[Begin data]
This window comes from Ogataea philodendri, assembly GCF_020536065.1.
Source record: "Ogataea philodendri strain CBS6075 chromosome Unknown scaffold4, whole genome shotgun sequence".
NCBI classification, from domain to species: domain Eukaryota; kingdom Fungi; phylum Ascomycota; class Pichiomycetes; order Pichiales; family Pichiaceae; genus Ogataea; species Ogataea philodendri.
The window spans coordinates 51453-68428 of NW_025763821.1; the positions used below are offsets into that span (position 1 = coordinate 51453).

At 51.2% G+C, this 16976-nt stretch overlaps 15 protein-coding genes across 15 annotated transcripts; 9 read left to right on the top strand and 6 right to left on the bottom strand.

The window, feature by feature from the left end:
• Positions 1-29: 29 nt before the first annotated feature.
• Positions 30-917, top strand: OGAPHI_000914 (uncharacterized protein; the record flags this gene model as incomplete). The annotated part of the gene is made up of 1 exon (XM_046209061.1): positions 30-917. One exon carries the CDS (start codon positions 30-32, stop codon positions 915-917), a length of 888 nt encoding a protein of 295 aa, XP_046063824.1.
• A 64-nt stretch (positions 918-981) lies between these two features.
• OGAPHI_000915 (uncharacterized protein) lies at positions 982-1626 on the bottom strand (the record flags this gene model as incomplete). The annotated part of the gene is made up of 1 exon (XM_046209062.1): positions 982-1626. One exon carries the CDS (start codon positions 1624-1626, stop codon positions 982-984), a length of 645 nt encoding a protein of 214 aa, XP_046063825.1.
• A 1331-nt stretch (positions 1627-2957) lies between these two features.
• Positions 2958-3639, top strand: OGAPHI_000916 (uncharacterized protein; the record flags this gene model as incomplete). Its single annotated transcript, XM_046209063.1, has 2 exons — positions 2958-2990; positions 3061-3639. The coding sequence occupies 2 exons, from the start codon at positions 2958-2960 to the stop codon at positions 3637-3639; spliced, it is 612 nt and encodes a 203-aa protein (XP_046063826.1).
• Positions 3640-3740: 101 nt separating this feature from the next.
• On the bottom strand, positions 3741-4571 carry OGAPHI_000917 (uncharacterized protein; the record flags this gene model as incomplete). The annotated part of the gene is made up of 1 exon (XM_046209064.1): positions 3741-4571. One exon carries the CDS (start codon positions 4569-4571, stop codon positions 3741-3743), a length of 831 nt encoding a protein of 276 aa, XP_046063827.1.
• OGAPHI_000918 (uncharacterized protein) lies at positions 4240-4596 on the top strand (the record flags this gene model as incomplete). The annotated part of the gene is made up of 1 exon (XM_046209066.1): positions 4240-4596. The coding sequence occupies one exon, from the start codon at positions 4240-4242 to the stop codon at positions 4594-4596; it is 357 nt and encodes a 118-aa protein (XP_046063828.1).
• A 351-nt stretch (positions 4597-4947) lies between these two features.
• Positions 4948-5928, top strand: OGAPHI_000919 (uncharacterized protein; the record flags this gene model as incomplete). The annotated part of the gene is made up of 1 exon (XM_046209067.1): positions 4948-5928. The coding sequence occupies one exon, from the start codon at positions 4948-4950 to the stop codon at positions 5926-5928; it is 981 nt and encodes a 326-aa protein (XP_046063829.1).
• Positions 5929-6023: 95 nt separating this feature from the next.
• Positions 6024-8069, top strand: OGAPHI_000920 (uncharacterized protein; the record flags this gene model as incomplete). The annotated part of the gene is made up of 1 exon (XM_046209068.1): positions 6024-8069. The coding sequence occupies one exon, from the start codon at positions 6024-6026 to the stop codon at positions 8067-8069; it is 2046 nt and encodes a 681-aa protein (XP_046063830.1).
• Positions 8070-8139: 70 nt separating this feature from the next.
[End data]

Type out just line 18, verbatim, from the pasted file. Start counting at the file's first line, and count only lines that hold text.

• Positions 5929-6023: 95 nt separating this feature from the next.